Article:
O’Halleran and Peterson were two of the few Democrats who held Romney-Trump districts going into 2018, and their personal popularities and brands in their districts have allowed them to hold this tough territory. Pappas’ district is an Obama-Trump district that could well swing back to Democrats at all levels in 2020, and making sure it does is vital to delivering a Democratic President, Senate, and House.

All three of these members are a New Dem, a Blue Dog or both. O’Halleran and Pappas are part of DCCC Frontline program, but Peterson has historically chosen not to join.

2018 House Flip + 2018 Close Call + Presidential Battleground + Senate Battleground

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Only one district fits this category—AZ02 (Ann Kirkpatrick). This district is usually close at the Congressional level and has flipped back and forth over the last decade, but it is one of the just over a dozen Romney-Clinton districts in the country. This will undoubtedly be a competitive place in 2020 with its huge implications for the Presidency, Senate, and House, but Trump may serve as a drag on the rest of the Republican ticket.

Kirkpatrick is a member of the moderate New Democrat Coalition but is not a member of DCCC Frontline program, a possible indication of how badly Trump might do in this district. 

Three Point Races

There are 20 total districts that received three points—though six different types.

2018 House Flip + 2018 Close Call + Trump District

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Eleven districts are extremely competitive at the House level, are essential to holding the House majority, but have no meaningful bearing at the Presidential or Senate level. A few are in states that could conceivably be won by either party in a landslide (Georgia for Democrats, New Mexico for Republicans), but if that is happening, the night is a bloodbath for one of the two parties, and rules are out the window.

These districts are GA06 (Lucy McBath), IL14 (Lauren Underwood), NJ02 (Jeff Van Drew), NJ03 (Andy Kim), NM02 (Xochitl Torres-Small), NY11 (Max Rose), NY19 (Antonio Delgado), NY22 (Anthony Brindisi), OK05 (Kendra Horn), SC01 (Joe Cunningham), and UT04 (Ben McAdams).

To stay in office, these Members need as much help as those whose districts got five points, but they do not have the benefit of a trickle-down effect from other federal contests. For the Members from Republican states, that means they are truly on their own, and they might very well be the only Democrat capable of winning their district at any level up and down the ticket.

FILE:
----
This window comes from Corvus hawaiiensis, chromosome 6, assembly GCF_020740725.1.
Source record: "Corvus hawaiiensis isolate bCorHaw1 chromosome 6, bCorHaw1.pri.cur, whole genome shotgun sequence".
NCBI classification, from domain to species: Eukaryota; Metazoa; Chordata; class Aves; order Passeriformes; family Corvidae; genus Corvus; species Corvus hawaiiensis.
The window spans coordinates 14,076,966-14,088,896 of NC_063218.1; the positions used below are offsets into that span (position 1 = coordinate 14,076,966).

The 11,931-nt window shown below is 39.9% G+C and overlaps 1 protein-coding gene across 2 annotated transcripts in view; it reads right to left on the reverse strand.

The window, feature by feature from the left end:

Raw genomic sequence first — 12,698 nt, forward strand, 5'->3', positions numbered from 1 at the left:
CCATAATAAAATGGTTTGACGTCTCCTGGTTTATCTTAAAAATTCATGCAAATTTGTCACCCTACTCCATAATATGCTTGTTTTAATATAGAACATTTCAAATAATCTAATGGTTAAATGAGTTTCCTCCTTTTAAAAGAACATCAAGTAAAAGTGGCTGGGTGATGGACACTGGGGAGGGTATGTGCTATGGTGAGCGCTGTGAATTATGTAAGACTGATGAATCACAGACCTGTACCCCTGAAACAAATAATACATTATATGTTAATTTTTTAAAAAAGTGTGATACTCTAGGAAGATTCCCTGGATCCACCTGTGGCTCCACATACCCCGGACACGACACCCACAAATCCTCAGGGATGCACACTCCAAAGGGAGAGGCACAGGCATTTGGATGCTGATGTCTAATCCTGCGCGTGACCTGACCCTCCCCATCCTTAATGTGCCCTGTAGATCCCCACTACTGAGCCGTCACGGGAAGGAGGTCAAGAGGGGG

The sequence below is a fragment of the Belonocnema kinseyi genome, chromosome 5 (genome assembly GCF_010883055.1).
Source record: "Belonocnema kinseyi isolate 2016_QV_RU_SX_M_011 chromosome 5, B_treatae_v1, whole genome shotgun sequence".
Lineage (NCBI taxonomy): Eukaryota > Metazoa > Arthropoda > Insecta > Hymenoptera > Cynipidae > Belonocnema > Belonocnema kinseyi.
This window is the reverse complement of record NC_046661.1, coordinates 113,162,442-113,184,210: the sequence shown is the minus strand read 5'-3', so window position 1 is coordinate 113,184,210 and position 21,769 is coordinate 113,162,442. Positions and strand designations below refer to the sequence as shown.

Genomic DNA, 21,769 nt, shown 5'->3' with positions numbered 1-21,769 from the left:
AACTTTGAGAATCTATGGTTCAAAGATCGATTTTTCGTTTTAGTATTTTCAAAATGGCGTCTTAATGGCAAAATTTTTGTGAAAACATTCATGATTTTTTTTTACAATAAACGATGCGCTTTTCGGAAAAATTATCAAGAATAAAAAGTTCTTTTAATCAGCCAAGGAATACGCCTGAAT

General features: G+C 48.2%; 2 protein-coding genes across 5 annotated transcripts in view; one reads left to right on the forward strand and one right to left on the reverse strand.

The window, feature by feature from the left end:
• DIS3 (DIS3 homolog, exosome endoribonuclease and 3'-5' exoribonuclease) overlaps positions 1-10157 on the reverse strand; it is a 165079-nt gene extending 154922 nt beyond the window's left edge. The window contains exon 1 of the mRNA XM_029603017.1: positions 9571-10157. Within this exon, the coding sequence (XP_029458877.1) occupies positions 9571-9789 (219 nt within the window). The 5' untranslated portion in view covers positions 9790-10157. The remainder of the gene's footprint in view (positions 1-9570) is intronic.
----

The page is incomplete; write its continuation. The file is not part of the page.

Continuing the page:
Seven of the 11 are members of the moderate New Democrat Coalition, including all four from red states. All 11 are members of the DCCC Frontline program.

2018 House Flip + Presidential Battleground + Senate Battleground

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These districts are all represented by freshmen who flipped a Clinton district from Republicans in 2018 in a blowout fashion. They are also all located in swing states. Winning these districts up and down the ballot by large margins is critical to delivering a Democratic Presidency, Senate, and House.

The districts are CO06 (Jason Crow), MN03 (Dean Phillips), and VA10 (Jennifer Wexton).

Interesting, only Crow is a member of the DCCC’s Frontline program. All three are members of the moderate New Democrat Coalition.

2018 House Flip + 2018 Close Call + Presidential Battleground

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These are two South Florida districts that tend to vote Democratic for President but are very competitive at the House level.

Those two districts are FL26 (Debbie Mucarsel-Powell) and FL27 (Donna Shalala). If Democrats are going to have any chance of winning Florida at the Presidential level, they will need to win both of these districts by substantial margins. Florida does not host a Senate election in 2020, though if it did, these districts would be key to winning there as well.

Both incumbents are members of the New Democrat Coalition, but only Mucarsel-Powell is a DCCC Frontliner. Shalala never joined the DCCC Red-to-Blue target list in the 2018 cycle.

2018 Close Call + Trump District + Presidential Battleground

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These are two districts that are a bit dissimilar but ended up with the same three points. The two districts are NV03 (Susie Lee) and PA08 (Matt Cartwright).

Both are obviously in Presidential battleground states, but neither of these purple states has a Senate election in 2020.

Trump won both districts in 2016. NV03 is more of a typical battleground swing district that was close both times, while PA08 swung from a double-digit Obama district to one that voted for Trump by almost double digits. If a Democrat wins either of these districts at the Presidential level, they probably carry the state.